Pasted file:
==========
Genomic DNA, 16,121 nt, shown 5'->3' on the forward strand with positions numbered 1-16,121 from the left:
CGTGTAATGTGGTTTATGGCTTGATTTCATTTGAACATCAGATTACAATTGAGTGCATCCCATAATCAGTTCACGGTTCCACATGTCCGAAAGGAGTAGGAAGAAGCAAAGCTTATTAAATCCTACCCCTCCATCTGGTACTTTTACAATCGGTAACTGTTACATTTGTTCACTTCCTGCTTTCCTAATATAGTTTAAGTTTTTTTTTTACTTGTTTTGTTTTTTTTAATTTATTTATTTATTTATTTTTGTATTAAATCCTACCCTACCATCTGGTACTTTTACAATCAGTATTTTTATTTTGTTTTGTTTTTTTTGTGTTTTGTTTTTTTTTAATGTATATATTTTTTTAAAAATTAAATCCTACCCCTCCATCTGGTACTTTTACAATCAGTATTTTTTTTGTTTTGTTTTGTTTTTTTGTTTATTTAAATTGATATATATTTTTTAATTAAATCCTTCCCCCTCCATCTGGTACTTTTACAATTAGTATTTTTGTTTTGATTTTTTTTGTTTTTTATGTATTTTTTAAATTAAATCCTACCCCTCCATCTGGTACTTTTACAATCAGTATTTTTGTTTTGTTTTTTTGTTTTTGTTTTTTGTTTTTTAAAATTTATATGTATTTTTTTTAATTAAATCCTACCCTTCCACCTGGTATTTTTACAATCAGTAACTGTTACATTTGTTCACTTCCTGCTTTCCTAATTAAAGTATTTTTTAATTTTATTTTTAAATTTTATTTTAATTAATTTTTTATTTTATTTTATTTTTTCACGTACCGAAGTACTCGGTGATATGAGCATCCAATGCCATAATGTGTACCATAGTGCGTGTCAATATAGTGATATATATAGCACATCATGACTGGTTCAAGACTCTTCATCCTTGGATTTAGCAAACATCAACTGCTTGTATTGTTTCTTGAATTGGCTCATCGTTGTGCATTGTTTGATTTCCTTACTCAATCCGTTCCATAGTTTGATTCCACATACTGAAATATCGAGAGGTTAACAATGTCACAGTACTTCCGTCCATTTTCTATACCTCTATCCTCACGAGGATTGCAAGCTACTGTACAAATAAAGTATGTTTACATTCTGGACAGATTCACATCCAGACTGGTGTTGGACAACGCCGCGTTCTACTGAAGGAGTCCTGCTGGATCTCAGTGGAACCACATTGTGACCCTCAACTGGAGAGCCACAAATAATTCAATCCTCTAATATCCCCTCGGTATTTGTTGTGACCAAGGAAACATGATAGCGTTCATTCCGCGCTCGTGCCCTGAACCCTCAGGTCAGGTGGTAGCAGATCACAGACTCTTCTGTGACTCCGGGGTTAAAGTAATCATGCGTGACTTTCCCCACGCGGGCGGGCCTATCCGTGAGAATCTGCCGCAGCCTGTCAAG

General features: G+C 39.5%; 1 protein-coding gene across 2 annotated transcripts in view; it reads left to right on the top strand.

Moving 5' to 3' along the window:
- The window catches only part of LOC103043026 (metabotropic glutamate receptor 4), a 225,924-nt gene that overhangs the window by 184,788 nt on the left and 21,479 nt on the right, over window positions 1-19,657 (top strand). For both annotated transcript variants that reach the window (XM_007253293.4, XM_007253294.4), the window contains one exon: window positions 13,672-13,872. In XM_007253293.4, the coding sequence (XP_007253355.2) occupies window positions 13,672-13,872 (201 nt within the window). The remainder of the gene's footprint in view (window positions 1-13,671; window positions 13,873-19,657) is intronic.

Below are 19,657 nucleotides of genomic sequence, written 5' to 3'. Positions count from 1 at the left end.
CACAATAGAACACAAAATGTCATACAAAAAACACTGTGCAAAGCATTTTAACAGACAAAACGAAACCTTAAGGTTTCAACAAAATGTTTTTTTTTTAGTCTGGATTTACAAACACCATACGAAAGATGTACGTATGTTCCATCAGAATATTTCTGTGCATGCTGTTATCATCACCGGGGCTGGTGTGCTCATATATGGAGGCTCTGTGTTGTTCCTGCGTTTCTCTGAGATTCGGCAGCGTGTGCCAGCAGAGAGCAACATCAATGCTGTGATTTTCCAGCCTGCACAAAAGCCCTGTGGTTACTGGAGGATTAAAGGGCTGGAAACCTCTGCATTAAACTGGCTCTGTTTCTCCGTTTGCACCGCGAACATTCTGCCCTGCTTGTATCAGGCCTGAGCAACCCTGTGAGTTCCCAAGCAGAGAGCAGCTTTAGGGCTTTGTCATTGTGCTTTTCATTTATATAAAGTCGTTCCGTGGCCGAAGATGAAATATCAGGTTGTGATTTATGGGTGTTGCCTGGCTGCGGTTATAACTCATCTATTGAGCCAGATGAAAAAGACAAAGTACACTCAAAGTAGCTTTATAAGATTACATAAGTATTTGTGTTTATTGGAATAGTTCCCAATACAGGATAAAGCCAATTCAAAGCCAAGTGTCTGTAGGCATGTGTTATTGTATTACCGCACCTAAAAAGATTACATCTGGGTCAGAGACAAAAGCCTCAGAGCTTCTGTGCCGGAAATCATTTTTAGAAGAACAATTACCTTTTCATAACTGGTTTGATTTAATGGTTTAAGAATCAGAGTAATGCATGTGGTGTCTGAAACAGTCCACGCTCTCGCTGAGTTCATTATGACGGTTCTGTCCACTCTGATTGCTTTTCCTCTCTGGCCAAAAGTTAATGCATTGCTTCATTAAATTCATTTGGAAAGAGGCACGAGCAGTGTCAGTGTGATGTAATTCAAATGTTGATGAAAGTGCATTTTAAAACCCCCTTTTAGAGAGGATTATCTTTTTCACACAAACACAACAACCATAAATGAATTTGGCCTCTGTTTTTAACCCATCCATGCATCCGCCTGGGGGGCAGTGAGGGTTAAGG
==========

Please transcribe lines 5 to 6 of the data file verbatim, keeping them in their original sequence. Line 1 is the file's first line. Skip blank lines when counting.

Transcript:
- The window catches only part of LOC103043026 (metabotropic glutamate receptor 4), a 225,924-nt gene that overhangs the window by 184,788 nt on the left and 21,479 nt on the right, over window positions 1-19,657 (top strand). For both annotated transcript variants that reach the window (XM_007253293.4, XM_007253294.4), the window contains one exon: window positions 13,672-13,872. In XM_007253293.4, the coding sequence (XP_007253355.2) occupies window positions 13,672-13,872 (201 nt within the window). The remainder of the gene's footprint in view (window positions 1-13,671; window positions 13,873-19,657) is intronic.

Below are 19,657 nucleotides of genomic sequence, written 5' to 3'. Positions count from 1 at the left end.